So you’ve reached the end of your very first scarf (yay!), but now you can’t figure how to end your knitting (ugh!).
Learning how to end knitting a scarf could be as simple as binding off, and we’ll teach you a simple bind-off method in this post. But if you want to add a little something extra to your scarf, you can also end knitting a scarf with a few little embellishments like buttons, fringe or even a knitted edge.
Before you toss that project across the room in frustration, let us help! We’ll walk you through the first step of binding off, then give you more ideas about how you can end knitting a scarf.
1. Binding off.
Binding off is the simplest way to end a scarf. Even if you plan to add fringe or other details to the edge of the scarf, you’ll still need to bind off.
Let’s review the steps for binding off:
Keep your eyes on your needles! Listen to an audio version of the tutorial so you can watch what you’re doing as you bind off:
Or, read the step-by-step instructions below:
Knit the first two stitches of your last row in pattern. For example, if you knitted in garter stitch, like I did here, then knit the first two stitches. If you worked a ribbing, you’d knit the stitches as you did in your ribbing pattern.
Next, slip your left needle into the front of the first stitch you knit, inserting it from left to right.
Now for the most difficult part: pull the first stitch over top of the second stitch, using your left needle to help you.
And here’s a little trick: if you can’t seem to get your needle to cooperate, use your finger to pull that stitch over.
You should now have one stitch left on your right needle.
Repeat these steps — adding a second stitch to the right needle and pulling that first stitch over top of the second stitch — until you knit the very last stitch of the row.
Snip that yarn end with some scissors, leaving a tail that’s about 3-4 inches long. Insert the yarn tail through the last stitch, then pull the tail to secure it. Weave in the loose yarn tail.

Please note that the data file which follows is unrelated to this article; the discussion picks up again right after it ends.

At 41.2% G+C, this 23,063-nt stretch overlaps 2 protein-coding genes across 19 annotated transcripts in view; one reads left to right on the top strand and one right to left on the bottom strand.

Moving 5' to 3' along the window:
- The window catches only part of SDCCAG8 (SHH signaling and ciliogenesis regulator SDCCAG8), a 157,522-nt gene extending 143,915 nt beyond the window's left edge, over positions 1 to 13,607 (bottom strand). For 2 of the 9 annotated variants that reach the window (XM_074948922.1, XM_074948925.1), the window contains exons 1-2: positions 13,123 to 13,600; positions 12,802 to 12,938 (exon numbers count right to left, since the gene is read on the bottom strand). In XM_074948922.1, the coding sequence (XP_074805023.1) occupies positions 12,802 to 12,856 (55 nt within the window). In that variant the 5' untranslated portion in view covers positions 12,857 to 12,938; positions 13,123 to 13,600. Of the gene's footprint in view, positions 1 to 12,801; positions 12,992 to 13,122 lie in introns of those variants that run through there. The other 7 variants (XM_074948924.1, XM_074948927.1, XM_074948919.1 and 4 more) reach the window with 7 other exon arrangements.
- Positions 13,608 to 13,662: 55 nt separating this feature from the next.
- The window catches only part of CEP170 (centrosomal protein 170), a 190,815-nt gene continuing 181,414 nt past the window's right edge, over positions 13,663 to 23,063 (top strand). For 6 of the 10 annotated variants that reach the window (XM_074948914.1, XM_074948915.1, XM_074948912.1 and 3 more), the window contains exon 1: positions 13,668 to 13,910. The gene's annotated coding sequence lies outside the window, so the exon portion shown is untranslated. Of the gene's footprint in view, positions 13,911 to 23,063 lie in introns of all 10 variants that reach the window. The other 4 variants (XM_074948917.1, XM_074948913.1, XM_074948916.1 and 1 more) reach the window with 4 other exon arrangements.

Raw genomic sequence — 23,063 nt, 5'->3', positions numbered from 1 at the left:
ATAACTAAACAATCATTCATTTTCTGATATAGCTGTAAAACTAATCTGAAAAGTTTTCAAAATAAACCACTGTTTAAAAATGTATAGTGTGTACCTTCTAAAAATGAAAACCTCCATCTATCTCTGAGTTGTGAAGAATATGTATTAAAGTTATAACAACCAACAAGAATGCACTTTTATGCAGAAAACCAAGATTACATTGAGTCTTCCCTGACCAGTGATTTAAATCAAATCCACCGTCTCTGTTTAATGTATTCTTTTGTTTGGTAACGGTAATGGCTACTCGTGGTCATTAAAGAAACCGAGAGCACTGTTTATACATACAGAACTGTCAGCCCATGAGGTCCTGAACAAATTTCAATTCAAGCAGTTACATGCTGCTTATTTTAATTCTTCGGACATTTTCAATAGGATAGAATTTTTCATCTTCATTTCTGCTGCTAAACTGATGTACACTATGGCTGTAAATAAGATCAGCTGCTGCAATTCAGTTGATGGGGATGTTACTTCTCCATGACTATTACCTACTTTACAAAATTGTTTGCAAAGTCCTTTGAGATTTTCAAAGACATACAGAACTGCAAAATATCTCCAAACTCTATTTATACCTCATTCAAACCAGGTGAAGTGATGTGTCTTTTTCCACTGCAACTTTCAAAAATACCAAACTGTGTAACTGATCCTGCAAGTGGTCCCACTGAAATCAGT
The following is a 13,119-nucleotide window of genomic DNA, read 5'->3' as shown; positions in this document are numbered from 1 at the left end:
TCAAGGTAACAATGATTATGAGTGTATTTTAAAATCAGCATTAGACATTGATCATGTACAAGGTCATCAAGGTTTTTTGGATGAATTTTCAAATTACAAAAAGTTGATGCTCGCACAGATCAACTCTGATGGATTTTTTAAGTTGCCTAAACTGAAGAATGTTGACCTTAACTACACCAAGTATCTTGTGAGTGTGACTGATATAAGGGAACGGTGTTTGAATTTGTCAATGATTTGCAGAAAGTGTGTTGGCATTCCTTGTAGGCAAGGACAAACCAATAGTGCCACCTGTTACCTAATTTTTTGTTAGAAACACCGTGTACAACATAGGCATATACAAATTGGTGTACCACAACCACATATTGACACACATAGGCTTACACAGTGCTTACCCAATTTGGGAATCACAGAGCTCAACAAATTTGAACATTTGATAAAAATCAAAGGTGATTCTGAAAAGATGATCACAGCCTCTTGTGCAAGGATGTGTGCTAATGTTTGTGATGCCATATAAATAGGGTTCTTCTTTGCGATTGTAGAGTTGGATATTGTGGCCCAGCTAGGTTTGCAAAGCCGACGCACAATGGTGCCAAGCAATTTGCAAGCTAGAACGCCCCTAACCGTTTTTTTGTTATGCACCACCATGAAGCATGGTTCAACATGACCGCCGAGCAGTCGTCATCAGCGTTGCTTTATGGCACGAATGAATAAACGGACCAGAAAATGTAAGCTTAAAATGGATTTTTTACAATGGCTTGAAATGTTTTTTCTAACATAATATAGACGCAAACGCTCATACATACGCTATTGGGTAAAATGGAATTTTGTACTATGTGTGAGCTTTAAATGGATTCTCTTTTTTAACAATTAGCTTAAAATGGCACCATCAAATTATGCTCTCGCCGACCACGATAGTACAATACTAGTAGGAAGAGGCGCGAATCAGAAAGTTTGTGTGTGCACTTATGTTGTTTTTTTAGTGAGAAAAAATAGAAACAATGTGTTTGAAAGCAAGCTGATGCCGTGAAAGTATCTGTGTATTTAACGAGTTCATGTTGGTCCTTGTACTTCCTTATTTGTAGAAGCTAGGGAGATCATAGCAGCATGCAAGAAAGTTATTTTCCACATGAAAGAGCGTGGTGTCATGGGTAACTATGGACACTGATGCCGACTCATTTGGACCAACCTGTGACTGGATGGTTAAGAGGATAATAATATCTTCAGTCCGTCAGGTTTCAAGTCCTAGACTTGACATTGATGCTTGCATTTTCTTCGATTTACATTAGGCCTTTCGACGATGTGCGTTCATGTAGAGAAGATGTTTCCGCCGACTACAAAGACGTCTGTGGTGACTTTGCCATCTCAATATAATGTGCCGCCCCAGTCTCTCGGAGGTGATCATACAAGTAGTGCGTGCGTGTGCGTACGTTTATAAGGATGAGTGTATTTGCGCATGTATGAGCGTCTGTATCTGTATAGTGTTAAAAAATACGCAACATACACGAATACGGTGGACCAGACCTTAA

2. Seam the ends together.
If you’ve knit a long scarf that could potentially wrap around your neck a few times, you can turn your plain scarf into a looped infinity scarf with just one seam. Not familiar with the ins and outs of seaming? Check out our Seaming Handknits class with Chris Bylsma to learn how to join your scarf and any other knitting project, no matter what stitch you use.
Photo via Bluprint member Chattering Needles
3. Add pompoms.
We love the idea of adding fun pompoms to the edge of the scarf after you bind off. This Pompom Scarf uses crochet chain stitch to attach pompoms, but you could also use I-cord. Get this FREE Squishy Pom Pom Tutorial to make your own pompoms.
Photo via Bluprint member heidigali
4. Add fringe.
This free Greta Scarf pattern uses a neat curly fringe at the ends to add that little bit of extra decoration. You don’t need any special skills to make fringe; just grab a ruler to measure your yarn strands, plus a crochet hook to help you pull the fringe through the edges.
Photo via Bluprint member Cheri c2knits
5. Add sparkle.
This Sparkle Scarf uses lace for the scarf’s main stitch pattern, but you could apply that sparkly, fuzzy edge to any stitch from garter stitch to seed stitch. The beads are totally optional if you want to stick with just the fuzzy edge.
Photo via Bluprint member Jean Clement
6. Add buttons.
The big problem with some scarves is that they fly all over the place when it’s windy. Sometimes they even slip right off your neck! This Asteri Scarf has buttons placed on the I-cord edge so that you can wrap the scarf and button its edges together. If you use smaller buttons, you don’t even have to add buttonholes; you can just slide the small buttons through the stitches.
Photo via Bluprint blogger Lisa Gutierrez
7. Knitting edges
From ribs to ruffles, the plain bind off is clearly not your only option for ending a scarf. You can apply your favorite knitted edge to any scarf with the right know-how. Interested? See 5 knitting edges that will take your scarf’s edge from boring to brilliant.
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